Governor Douglas was born in British Guiana into a "Scotch West Indian" family. He spent most of his career working in the fur trade in what is now British Columbia, for the Hudson's Bay Company (HBC). At Fort St. James he married Amelia Connolly, daughter of the "chief factor" of the fort and his First Nations wife. In 1851 Douglas was appointed the second Governor of the Colony of Vancouver Island. Hard-working, intelligent and well-read, confident and decisive, Douglas was in many ways an ideal governor - though some called him vain and autocratic.
When gold was discovered on the Fraser River in 1857, there was no British colony in the area yet, just a few HBC forts. Douglas was worried that the Americans coming up to find gold would take over the territory. He wrote to his boss in Britain, the Colonial Secretary - but in those days when messages travelled by horse and sailing ship, it took months for a message to get to Britain and back.
So Douglas went into action. He proclaimed that people could only claim mines if they took out licenses under his control, as the representative of British authority. He hired policemen, drew up mining regulations, and visited the diggings himself. Imagine Douglas appearing in a formerly lawless mining camp, with fewer than 40 men as back-up, announcing that this was British territory and that "no abuses would be tolerated, and that the Laws would protect the rights of the Indians no less than those of the white men." Douglas was certainly brave! He wrote to a friend that he had never before seen "a crowd of more ruffianly looking men." But he won those men's respect and they even obeyed his command to give three cheers for the queen.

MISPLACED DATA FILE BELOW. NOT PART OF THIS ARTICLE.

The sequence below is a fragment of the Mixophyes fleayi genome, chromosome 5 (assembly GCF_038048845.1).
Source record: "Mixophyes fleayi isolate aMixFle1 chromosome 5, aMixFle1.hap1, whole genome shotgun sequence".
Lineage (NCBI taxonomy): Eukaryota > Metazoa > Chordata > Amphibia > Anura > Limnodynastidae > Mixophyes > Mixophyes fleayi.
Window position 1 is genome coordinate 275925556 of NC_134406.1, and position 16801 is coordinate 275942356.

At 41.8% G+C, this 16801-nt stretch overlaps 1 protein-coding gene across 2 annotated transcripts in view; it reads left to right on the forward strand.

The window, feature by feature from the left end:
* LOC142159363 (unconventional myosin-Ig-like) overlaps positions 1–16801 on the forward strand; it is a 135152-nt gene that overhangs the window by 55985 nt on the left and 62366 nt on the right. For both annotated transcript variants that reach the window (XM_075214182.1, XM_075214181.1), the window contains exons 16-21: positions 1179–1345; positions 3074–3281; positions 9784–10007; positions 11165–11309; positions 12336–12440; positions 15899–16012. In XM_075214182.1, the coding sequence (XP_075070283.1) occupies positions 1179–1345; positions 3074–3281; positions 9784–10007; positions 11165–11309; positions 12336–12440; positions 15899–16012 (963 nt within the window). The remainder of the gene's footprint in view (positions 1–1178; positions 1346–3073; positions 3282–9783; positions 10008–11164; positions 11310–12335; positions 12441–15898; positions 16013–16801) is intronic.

In 1858 Britain created the new crown colony of British Columbia and made Douglas the Governor - he and Chief Justice Matthew Begbie were sworn in together at Fort Langley. Douglas started appointing other government officials, such as Thomas Elwyn, to help keep law and order in the goldfields. To ensure provisions would be available for miners he encouraged trade and farming, and built the Douglas Trail and the Cariboo Wagon Road. Douglas did everything he could to ensure that commerce and travel relating to the gold rush happened mainly on British rather than American territory, and that British law ruled the Cariboo - and he succeeded.
In 1864 Douglas stepped down as governor and was knighted as a reward for
his services. After some travels abroad he retired to Victoria and devoted
the rest of his life to his family. He is buried in Victoria's Ross Bay Cemetery.